Abnormalities Of Male Sexual Differentiation And Development
An undescended testis (cryptorchidism) is the most common genital abnormality seen in male newborn infants. It occurs in 3% of babies. Either one or both testes may be involved. Cryptorchidism occurs when the gubernaculum fails to develop or fails to pull the testes into the scrotum. Androgen activity directs gubernacular development and function, thus gubernacular dysfunction reflects androgen abnormalities. Insufficient androgen activity can result from developmental defects anywhere along the fetal hypothalamic–pituitary–testicular axis. To this point, cryptorchidism can result from any of the following:
• fetal hypothalamic failure to stimulate gonadotropin secretion in the third trimester (Kallmann and Prader Willi syndromes, anencephaly);
• failure of the testes to secrete androgens (gonadal dysgenesis); (iii) failure of testosterone conversion to dihydrotestosterone (DHT) in target tissues (5α-reductase deficiency); or (iv) absence of functioning androgen receptors (androgen insensitivity syndromes) (Table 26.1).
Cryptorchid testes may remain in the inguinal canal (70%), the abdomen or retroperitoneum (25%), or other ectopic locations (5%). Testes remaining in the abdomen or inguinal canal will be exposed to comparatively higher temperatures than those in the scrotum and will cease spermatogenesis in response. They are also prone to neoplastic change. Medical therapy for cryptorchidism involves administration of human chorionic gonadotropin (hCG) or androgens. Surgical therapy is called orchiopexy. Some cryptorchid testes are unresponsive to medications or cannot be brought into the scrotum surgically. These testes are usually removed because they cannot be adequately monitored for the development of a neoplasm.
Inguinal hernia is a forme fruste of cryptorchidism. Here, testicular descent occurs, but the inguinal ring does not close completely after descent. Boys who have an inguinal hernia diagnosed before the age of 15 have twice the risk of developing testicular cancer when com- pared to boys in the general population.
Hypospadias is a very common congenital abnormality seen in male newborn infants. In hypospadias, the urethral meatus opens on to the ventral surface of the penile shaft at sites proximal to the normal location (Fig. 26.1). Embryologically, hypospadias results from a failure of complete ventral closure of the urethral groove. The penile urethra depends on the androgen DHT to differentiate. Therefore, hypospadias can result from deficiencies in testosterone (T) production, from inadequate conversion of T to DHT, or from local deficiencies in androgen recognition (insufficient androgen receptor number or function). There is a non-Mendelian genetic predisposition to hypospadias. If one sibling has a hypospadias, the recurrence risk is 12% in that family. If both the father and a brother are affected, the risk for a second son is 25%.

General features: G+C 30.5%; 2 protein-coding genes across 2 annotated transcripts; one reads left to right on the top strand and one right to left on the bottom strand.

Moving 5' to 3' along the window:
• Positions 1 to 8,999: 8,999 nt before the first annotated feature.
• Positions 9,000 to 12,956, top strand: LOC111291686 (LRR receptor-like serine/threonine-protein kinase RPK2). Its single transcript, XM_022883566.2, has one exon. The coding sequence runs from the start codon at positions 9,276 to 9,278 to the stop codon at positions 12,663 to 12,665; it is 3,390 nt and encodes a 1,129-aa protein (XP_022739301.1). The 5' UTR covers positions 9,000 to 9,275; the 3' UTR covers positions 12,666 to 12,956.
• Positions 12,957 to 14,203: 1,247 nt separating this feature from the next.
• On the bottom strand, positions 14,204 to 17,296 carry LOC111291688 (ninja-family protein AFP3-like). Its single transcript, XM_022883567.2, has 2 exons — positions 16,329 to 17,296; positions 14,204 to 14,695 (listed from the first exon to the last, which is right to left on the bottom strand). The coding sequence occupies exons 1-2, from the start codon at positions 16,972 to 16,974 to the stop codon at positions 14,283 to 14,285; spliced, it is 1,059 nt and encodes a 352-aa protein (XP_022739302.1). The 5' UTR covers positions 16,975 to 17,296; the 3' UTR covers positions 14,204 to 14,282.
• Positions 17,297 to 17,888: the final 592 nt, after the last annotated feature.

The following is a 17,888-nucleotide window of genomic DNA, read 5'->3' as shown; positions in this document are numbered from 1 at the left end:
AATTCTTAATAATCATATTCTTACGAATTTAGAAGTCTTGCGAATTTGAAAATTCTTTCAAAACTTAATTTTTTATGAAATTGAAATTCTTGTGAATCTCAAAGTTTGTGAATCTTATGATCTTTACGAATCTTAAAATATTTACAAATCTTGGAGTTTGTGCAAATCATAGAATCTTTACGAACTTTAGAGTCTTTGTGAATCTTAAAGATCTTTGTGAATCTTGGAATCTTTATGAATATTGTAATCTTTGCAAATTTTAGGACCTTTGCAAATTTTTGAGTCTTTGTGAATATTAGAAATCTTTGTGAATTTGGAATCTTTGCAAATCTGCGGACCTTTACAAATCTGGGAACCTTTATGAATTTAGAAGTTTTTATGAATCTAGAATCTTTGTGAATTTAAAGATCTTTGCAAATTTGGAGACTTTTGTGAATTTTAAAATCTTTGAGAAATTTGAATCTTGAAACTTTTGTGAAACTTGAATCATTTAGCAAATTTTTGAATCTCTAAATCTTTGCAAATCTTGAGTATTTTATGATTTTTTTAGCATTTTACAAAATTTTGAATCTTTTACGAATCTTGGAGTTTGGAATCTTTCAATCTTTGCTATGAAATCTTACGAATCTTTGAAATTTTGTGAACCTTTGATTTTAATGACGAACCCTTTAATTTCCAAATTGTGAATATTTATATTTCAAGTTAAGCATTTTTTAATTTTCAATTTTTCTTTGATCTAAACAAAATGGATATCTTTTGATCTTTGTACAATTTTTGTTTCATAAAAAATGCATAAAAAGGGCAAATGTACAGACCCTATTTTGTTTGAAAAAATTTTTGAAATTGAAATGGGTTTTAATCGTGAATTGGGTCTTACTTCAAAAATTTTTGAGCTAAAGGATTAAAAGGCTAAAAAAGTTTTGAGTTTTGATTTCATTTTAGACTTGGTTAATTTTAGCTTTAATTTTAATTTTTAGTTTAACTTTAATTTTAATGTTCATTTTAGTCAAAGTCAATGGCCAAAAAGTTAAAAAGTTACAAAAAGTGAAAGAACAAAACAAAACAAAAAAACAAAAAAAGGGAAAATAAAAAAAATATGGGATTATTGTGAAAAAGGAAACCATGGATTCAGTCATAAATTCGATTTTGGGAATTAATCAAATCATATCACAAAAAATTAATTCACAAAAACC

Cryptorchidism is seen in 16% of boys with hypospadias. If both are present, the child may be a pseudohermaphrodite and chromosomal and hormonal testing should be obtained.
Congenital bilateral absence of the vas deferens
Congenital bilateral absence of the vas deferens (CBAVD) is a rare congenital anomaly found most often in men with cystic fibrosis (CF). It can also occur in the absence of clinically apparent CF. When it does, it is usually associated with mutations in the gene coding for the CF transmembrane receptor (CFTR). The molecular mechanism by which an abnormal transmembrane receptor involved in chloride channels leads either to failure of the vas deferens to differentiate or to its resorption is not known. The presence of CBAVD mandates genetic testing for CF genes.
The presence of at least one additional X chromosome in most of the cells of a man with Kleinfelter syndrome (usually 47XXY) results in hypogonadism and frequent infertility and microorchidism. XXY men are variably affected with other physical (tall stature, gynecomastia) and behavioral (speech and learning) problems. This is the most common sex chromosome aneuploidy in males and may be one of the most common chromosome abnormalities in humans.
Individuals possessing testes, but in the presence of external and/or internal genitalia with a female phenotype are called male pseudohe maphrodites. Gonadal sex does not match genital phenotype. Male pseudohermaphroditism results from an inappropriate fetal hormonal environment. This can be caused by biochemical defects in androgen activity or by abnormal sex chromosome constitution. Pseudohermaphroditism is a rare disorder, but its multiple etiologies have offered the opportunity to further understand the role of steroids in human genital development. A list of the known biochemical defects leading to male pseudohermaphroditism includes:
• Androgen insensitivity syndromes
• 5α-reductase deficiency
• Testosterone biosynthesis defects
• Congenital adrenal hyperplasia (CAH) syndromes
• Impaired androgenization
• Anti-Müllerian hormone defect.
Androgen insensitivity syndromes
The androgen insensitivity syndromes are a group of X-linked recessive traits that produce a spectrum of incompletely virilized phenotypes. The most severe form, complete androgen insensitivity (AI), was originally known as testicular feminization. In complete AI, the intracellular androgen receptor is absent or nonfunctional. Androgen induction of Wolffian duct development does not occur. Müllerian- inhibiting substance (MIS) is produced by the normally functioning testes and the Müllerian ducts regress. The testes descend to the level of the inguinal ring under the influence of MIS. A short vagina forms from the urogenital sinus. At birth, children with complete AI are typically assigned the female sex because there is no trace of androgen activity and the external genitalia clearly appear female. Complete AI is typically diagnosed after puberty when primary amenorrhea becomes apparent. Examination of the complete AI individual reveals a blindending, short vagina and an absent cervix, uterus and ovaries. Breast development is normal, but axillary and pubic hair is scant or absent. Complete AI accounts for about 10% of all cases of primary amenorrhea. In contrast to those individuals with a dysgenetic gonad bearing a Y chromosome, those with complete AI have less than a 5% risk of developing a gonadal tumor. Gonadal tumors that do develop in AI patients rarely appear before age 25. Therefore, gonadectomy is postponed until puberty is complete.